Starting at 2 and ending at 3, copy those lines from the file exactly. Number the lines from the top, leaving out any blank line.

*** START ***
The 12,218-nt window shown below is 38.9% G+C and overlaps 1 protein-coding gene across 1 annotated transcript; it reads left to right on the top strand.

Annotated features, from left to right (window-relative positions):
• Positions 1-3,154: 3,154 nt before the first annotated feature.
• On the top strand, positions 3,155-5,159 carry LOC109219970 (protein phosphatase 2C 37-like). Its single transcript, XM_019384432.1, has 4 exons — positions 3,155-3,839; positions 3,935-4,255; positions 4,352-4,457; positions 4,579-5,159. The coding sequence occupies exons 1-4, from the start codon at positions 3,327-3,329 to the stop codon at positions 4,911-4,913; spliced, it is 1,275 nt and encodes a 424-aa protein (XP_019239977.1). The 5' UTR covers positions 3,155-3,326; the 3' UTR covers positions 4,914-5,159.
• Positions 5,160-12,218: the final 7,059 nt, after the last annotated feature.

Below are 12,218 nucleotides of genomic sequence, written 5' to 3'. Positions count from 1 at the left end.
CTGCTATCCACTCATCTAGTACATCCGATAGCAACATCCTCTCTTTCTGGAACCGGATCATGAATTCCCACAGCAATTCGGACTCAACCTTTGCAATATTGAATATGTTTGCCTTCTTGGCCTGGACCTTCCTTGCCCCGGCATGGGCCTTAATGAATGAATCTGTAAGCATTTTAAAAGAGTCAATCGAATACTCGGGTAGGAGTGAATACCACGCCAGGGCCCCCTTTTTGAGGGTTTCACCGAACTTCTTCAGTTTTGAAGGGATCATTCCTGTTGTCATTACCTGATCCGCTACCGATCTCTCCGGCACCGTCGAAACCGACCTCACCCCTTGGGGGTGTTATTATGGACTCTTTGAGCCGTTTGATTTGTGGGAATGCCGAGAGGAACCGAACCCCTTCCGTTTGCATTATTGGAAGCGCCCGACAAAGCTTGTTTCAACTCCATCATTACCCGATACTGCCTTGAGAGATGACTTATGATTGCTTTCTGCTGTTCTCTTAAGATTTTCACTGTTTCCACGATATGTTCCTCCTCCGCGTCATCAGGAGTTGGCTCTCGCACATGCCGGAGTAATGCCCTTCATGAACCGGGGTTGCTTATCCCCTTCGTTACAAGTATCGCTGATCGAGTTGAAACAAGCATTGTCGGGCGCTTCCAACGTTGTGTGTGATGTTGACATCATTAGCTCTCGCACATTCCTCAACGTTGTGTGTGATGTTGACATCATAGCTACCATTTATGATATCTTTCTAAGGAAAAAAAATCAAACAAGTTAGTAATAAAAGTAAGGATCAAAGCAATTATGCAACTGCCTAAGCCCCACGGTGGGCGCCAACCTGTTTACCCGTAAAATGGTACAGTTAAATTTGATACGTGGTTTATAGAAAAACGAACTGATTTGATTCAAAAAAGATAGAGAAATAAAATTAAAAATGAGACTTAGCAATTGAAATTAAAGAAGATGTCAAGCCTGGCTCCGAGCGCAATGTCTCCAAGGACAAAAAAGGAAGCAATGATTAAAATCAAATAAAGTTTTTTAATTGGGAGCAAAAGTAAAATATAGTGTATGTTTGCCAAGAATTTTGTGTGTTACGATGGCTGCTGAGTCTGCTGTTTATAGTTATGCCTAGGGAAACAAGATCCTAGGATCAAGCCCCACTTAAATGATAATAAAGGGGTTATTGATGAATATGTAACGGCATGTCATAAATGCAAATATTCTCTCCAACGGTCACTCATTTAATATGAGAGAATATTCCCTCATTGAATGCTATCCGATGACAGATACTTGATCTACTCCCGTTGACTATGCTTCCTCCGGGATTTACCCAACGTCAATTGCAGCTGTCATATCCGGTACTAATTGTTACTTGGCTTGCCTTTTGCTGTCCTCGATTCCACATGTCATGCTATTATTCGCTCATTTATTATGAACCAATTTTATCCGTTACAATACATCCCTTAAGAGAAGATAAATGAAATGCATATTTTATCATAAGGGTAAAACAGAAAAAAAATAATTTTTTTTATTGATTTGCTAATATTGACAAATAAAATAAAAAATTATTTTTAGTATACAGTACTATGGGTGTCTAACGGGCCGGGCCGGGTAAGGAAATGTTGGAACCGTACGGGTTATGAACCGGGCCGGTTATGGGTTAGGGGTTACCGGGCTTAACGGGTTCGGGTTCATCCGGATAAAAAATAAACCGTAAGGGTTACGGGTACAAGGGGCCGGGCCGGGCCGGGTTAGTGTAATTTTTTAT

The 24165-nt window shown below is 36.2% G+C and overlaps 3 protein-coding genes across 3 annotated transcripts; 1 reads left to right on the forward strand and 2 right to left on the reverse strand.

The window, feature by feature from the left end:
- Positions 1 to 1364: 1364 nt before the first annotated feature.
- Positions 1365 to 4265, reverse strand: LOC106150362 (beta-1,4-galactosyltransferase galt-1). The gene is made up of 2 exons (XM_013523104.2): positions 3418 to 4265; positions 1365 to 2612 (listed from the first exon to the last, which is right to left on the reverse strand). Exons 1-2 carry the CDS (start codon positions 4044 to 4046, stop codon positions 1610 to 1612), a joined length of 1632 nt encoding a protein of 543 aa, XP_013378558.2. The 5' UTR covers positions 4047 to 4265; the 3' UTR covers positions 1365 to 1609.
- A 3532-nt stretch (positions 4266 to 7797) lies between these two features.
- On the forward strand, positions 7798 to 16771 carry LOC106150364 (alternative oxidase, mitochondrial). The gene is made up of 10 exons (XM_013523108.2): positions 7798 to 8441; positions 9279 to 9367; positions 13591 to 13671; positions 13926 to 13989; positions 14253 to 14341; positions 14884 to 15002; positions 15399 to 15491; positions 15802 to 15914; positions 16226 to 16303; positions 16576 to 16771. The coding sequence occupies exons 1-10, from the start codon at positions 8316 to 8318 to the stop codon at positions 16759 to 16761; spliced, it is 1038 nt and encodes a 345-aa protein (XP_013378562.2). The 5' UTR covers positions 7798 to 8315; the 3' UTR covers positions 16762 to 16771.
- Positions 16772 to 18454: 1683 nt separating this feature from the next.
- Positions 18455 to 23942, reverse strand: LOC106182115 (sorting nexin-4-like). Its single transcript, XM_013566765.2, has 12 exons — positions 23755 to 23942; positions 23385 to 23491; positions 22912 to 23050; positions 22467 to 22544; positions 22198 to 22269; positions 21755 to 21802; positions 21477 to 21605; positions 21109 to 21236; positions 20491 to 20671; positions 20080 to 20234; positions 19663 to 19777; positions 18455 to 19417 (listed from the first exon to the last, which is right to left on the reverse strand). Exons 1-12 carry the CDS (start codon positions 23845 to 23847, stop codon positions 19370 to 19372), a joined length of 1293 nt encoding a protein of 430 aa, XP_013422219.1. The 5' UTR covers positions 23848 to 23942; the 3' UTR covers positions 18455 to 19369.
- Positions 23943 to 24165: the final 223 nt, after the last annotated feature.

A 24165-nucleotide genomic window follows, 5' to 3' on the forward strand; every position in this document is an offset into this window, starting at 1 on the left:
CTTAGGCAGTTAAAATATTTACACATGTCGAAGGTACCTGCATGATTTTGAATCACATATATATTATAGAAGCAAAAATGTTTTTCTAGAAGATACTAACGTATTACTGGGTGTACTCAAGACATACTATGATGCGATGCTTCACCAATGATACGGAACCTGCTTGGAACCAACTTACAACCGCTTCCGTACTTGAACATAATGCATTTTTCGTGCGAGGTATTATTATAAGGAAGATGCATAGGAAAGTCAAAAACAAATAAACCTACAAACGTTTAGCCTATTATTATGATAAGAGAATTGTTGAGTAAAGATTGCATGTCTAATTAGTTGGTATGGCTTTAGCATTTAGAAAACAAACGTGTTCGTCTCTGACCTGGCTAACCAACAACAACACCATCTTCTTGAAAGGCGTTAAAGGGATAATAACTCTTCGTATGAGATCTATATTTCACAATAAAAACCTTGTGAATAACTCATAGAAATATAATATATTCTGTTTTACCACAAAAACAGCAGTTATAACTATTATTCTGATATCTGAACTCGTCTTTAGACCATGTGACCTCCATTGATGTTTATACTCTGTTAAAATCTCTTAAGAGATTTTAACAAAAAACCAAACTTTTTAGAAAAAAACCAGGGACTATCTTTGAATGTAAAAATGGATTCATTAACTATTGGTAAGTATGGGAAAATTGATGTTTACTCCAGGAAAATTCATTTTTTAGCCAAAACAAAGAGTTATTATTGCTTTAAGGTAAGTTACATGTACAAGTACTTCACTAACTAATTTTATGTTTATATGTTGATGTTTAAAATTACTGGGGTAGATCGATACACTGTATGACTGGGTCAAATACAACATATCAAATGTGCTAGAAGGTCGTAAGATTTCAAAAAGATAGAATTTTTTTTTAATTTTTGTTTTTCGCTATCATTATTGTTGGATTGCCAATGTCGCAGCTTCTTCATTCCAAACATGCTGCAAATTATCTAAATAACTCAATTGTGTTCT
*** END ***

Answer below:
Annotated features, from left to right (window-relative positions):
• Positions 1-3,154: 3,154 nt before the first annotated feature.